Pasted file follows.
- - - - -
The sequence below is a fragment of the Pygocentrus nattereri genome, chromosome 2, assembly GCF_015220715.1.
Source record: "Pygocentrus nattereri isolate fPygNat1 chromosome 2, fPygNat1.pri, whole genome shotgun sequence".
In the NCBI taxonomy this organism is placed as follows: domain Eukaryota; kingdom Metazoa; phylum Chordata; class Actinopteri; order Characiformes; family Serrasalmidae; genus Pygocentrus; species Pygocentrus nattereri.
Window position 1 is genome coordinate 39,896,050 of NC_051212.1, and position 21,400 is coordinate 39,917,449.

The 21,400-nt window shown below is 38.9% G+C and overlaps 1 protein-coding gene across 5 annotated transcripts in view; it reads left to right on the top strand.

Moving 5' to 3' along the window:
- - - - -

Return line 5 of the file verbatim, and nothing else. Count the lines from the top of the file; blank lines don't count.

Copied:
The 21,400-nt window shown below is 38.9% G+C and overlaps 1 protein-coding gene across 5 annotated transcripts in view; it reads left to right on the top strand.